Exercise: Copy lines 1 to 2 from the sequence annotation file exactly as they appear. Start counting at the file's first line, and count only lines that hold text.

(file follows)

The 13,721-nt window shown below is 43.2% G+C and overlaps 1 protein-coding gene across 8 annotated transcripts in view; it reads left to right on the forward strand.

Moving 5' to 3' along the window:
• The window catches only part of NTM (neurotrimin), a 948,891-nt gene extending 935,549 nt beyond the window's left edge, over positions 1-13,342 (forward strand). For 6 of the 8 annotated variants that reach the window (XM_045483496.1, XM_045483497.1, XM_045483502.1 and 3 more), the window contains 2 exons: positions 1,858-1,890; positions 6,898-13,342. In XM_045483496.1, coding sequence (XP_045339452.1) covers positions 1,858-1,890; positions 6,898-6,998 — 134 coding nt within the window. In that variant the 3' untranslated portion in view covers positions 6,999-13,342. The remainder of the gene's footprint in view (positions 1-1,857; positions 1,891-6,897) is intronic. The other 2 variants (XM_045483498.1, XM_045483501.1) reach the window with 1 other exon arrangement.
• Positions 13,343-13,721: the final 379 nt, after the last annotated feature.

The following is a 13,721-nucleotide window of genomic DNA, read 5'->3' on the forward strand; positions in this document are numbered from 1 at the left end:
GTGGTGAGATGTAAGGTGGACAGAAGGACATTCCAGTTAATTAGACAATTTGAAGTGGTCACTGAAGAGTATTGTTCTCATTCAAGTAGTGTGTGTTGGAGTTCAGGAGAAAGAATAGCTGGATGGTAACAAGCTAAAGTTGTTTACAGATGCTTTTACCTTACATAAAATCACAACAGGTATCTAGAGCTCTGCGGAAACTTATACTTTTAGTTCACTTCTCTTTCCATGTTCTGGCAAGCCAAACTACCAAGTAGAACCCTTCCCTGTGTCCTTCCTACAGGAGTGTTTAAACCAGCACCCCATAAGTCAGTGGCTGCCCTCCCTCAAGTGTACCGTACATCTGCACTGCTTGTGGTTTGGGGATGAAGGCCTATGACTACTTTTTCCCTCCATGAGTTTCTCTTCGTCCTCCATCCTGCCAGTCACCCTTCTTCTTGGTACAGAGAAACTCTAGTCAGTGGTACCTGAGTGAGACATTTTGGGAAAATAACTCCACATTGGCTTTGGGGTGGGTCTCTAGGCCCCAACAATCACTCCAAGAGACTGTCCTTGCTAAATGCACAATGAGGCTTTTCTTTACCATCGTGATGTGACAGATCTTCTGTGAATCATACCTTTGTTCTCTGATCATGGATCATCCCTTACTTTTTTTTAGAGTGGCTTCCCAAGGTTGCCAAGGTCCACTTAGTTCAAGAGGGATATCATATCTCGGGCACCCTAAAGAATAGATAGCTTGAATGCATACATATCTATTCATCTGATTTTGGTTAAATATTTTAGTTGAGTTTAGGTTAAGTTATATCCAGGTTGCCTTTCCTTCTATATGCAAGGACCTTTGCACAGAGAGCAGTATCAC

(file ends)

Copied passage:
The 13,721-nt window shown below is 43.2% G+C and overlaps 1 protein-coding gene across 8 annotated transcripts in view; it reads left to right on the forward strand.

Moving 5' to 3' along the window: